Highlights of the recordings include 63 tapes of Huxley reading English and French poems to himself and 102 tapes of him reading his lectures, plus tapes of 16 lectures on "The Human Situation," which he delivered at the University of California, Santa Barbara, in 1959. Two particularly poignant tapes were recorded during the three days prior to his death on Nov. 22, 1963, the same day President John F. Kennedy was assassinated.
Of the more personal items in the collection, especially noteworthy are letters Aldous and Laura exchanged, including a two-page love letter he wrote to her, which she kept with her at all times. The correspondence also includes his letters to Henry Miller, Jacob Zeitlin and UCLA university librarians Lawrence Clark Powell and Robert Vosper and letters from his son, Matthew.
The collection contains the British passport that Huxley was issued in Los Angeles on May 29, 1958, which gives his profession as "author." Among other personal effects are a man's silk scarf with a note from Laura stating that Igor Stravinsky gave it to Aldous after the Huxleys' house burned down and a black leather wallet containing a U.S. immigrant's card and a Los Angeles Public Library card. A magnifying glass serves as a reminder of Huxley's vision difficulties, which resulted from a serious eye disease that nearly blinded him at the age of 17.
The UCLA Library, ranked among the top 10 research libraries in the U.S., is a campuswide network of libraries serving programs of study and research in many fields. Its collections encompass more than 8 million volumes, as well as archives, audiovisual materials, corporate reports, government publications, microforms, technical reports and other scholarly resources. More than 50,000 serial titles are received regularly. The UCLA Library also provides access to a vast array of digital resources, including reference works, electronic journals and other full-text titles and images.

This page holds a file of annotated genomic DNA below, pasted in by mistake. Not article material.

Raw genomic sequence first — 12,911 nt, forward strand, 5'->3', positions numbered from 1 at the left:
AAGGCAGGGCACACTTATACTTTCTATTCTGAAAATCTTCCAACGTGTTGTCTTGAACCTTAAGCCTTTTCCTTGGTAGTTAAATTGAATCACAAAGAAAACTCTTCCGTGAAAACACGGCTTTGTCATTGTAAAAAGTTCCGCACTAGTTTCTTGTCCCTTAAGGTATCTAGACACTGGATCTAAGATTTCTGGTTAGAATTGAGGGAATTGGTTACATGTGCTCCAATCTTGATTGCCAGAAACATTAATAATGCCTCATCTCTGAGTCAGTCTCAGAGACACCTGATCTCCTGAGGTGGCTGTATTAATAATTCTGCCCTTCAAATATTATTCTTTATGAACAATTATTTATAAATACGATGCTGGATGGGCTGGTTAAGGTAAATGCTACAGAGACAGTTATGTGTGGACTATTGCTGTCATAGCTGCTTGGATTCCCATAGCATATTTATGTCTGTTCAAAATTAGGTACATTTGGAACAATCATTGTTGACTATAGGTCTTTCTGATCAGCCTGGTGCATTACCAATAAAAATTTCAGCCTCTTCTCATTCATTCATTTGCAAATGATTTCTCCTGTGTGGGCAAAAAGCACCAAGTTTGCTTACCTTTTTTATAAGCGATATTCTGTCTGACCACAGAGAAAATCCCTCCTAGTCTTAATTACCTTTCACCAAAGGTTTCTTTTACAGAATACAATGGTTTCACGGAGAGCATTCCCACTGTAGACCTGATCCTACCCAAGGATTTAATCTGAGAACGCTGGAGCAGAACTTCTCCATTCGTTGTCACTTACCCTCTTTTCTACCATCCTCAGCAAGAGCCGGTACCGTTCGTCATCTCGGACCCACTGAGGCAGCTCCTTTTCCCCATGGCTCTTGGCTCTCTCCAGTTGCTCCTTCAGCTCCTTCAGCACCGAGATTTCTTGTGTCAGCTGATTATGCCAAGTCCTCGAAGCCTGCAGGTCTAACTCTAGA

The Charles E. Young Research Library Department of Special Collections administers the UCLA Library's rare and unique materials in the humanities, social sciences and visual arts. Its collections encompass rare books and pamphlets from the 15th century through the 20th century; extensive manuscript holdings; drawings, including original architectural drawings; early maps and atlases; photographs, prints and paintings; audiotape and videotape recordings; oral history transcripts; postcards; and posters.